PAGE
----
CD Mister Lucky (CD 215272),
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Al Green (Drums)
1. Annette's Blues
2. All the Things You Are
3. Mr. Lucky
4. Are You Real
5. Medley: My Funny Valentine/Peace/What's New: My Funny Valentine / Peace / What's New
6. High Fly
7. Once I Loved
10. Stella by Starlight
11. Way You Look Tonight, The
Manufacturer Part Number (MPN): 539
Melvin Williams; Paul Serrano; Robert G. Koester
Full performer name: Al Green/Othello Anderson.
Personnel includes: Al Green (drums); Othello Anderson (alto saxophone); Dr. Odies Williams III (trumpet, flugelhorn); Leandro Lopez Varady, Jodi Christian (piano); John Whitfield (bass).
Recorded at Riverside Studio, Chicago, Illinois on March 9-11, 2002. Includes liner notes by Lloyd Sachs.
Personnel: Al Green (drums); Othello Anderson (alto saxophone); Jodie Christian (piano).
Liner Note Author: Lloyd Sachs.
Recording information: Riverside Studio, Chicago, IL (03/09/2002-03/11/2002).
No, the Al Green who plays on Mister Lucky isn't the famous soul icon turned gospel-singing Protestant minister who gave listeners '70s classics like "Take Me to the River," "Let's Stay Together," "Love and Happiness," and "I'm Still in Love With You." This Al Green isn't from Memphis, and he doesn't sing soul or gospel; he's a Chicago-based drummer who started out playing blues before making instrumental hard bop his main focus. And bop is exactly what he plays on Mister Lucky, a 2002 session that he co-leads with alto saxophonist and fellow Chicago resident Othello Anderson (who has an attractive tone in the Charlie Parker/Jackie McLean/Sonny Stitt/Phil Woods vein). Neither Green nor Anderson are well known, but they've both been around the Windy City jazz scene for decades -- which means that they're exactly the sort of players who would typically record for Delmark (a Chicago-based indie that has been great about giving lesser-known local talent a chance to record). On Mister Lucky, Green and Anderson co-lead an acoustic quintet that employs Dr. Odies Williams III on trumpet and flugelhorn, Leandro Lopez Varady or Jodie Christian on piano, and John Whitfield on bass. The performances are pleasant, although very few surprises occur. For the most part, Green and Anderson are content to pick overdone warhorses and play them the same old way. Green and Anderson make a few interesting choices, including Henry Mancini's "Mr. Lucky" and Benny Golson's "Are You Real." But all too often, they offer conventional readings of beaten-to-death songs like "The Way You Look Tonight," "All the Things You Are," and "Stella by Starlight." No one is asking Green and Anderson to reinvent the jazz wheel, but it would have been nice to hear more surprises and fewer warhorses on this decent, if conventional, outing. ~ Alex Henderson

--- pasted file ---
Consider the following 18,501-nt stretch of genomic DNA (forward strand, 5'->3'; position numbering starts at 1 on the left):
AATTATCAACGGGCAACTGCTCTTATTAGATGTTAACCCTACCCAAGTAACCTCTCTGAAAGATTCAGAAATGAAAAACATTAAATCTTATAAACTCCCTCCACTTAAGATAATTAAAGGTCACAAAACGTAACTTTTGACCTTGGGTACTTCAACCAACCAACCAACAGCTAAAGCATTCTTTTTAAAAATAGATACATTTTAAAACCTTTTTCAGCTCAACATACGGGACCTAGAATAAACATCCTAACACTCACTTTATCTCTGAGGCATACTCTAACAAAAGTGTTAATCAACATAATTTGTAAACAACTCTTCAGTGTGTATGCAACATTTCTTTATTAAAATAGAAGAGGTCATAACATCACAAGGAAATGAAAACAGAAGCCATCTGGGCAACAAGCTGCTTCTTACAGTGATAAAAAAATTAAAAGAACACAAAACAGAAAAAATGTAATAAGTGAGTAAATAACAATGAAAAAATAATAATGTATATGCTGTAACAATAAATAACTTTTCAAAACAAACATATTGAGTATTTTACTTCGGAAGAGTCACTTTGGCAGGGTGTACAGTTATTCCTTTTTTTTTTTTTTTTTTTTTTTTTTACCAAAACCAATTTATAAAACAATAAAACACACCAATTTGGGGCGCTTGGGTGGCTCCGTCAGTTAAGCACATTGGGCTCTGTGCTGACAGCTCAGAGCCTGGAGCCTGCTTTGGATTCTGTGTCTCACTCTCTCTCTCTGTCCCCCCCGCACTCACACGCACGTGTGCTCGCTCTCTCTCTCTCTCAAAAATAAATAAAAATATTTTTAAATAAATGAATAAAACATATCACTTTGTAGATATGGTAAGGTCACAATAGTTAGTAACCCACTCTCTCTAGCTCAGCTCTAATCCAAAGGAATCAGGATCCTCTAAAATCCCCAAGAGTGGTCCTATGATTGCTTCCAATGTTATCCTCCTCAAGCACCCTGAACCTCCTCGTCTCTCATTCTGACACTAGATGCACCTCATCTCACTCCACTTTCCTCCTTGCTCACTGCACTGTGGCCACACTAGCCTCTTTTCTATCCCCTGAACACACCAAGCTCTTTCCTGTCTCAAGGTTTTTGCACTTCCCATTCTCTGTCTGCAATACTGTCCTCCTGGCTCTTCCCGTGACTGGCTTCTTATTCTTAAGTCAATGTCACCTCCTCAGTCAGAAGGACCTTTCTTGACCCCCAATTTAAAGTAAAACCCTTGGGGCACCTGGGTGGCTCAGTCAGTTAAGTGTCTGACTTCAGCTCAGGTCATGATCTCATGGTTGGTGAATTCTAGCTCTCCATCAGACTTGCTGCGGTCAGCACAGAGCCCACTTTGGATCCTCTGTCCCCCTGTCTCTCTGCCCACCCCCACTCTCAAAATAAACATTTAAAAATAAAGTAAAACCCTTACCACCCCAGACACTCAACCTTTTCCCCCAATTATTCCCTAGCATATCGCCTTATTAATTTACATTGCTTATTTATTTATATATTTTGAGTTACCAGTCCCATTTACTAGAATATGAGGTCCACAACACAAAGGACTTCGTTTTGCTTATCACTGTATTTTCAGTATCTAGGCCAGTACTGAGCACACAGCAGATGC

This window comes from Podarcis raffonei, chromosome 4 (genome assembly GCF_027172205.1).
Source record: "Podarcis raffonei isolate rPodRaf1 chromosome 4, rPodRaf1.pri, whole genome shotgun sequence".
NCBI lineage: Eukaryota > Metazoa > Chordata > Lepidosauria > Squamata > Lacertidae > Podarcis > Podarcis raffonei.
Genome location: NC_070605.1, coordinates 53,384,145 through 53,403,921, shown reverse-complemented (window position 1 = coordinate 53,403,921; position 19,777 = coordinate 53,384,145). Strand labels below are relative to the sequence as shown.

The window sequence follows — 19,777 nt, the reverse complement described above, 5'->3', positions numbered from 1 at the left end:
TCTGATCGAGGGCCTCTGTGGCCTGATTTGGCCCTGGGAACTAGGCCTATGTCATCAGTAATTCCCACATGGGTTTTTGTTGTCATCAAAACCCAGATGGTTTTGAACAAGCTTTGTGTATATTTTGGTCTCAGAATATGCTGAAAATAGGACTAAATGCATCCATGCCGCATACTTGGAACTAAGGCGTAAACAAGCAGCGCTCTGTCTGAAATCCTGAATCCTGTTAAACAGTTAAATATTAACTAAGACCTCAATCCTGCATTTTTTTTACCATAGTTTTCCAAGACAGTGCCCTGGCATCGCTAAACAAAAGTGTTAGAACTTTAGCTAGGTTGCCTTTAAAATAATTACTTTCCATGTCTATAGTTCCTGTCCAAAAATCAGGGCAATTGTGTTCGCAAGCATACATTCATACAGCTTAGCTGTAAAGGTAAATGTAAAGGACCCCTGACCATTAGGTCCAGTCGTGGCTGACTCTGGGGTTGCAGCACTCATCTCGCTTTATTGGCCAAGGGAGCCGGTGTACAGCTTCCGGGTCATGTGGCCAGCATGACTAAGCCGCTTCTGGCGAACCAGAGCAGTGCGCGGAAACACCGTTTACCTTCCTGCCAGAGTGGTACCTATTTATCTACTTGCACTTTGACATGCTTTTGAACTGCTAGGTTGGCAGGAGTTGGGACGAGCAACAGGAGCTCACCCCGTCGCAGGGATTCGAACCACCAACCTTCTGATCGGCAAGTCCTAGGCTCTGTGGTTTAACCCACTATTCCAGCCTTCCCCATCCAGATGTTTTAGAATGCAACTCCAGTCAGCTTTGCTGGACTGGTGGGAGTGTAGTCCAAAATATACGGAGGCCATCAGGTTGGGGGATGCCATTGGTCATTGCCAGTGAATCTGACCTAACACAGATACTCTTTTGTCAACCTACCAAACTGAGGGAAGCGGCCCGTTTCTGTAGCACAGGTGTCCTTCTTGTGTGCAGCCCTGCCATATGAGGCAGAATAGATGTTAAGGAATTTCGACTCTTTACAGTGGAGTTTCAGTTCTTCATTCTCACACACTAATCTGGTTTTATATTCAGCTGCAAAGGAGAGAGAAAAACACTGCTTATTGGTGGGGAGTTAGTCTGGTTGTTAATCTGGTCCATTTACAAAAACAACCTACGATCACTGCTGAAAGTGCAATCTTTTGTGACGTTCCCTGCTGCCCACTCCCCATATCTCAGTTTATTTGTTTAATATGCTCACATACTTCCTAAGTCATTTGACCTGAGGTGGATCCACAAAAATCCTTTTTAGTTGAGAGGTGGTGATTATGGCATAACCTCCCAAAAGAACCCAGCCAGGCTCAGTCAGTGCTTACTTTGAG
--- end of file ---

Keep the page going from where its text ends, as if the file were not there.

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Delmark DE 539
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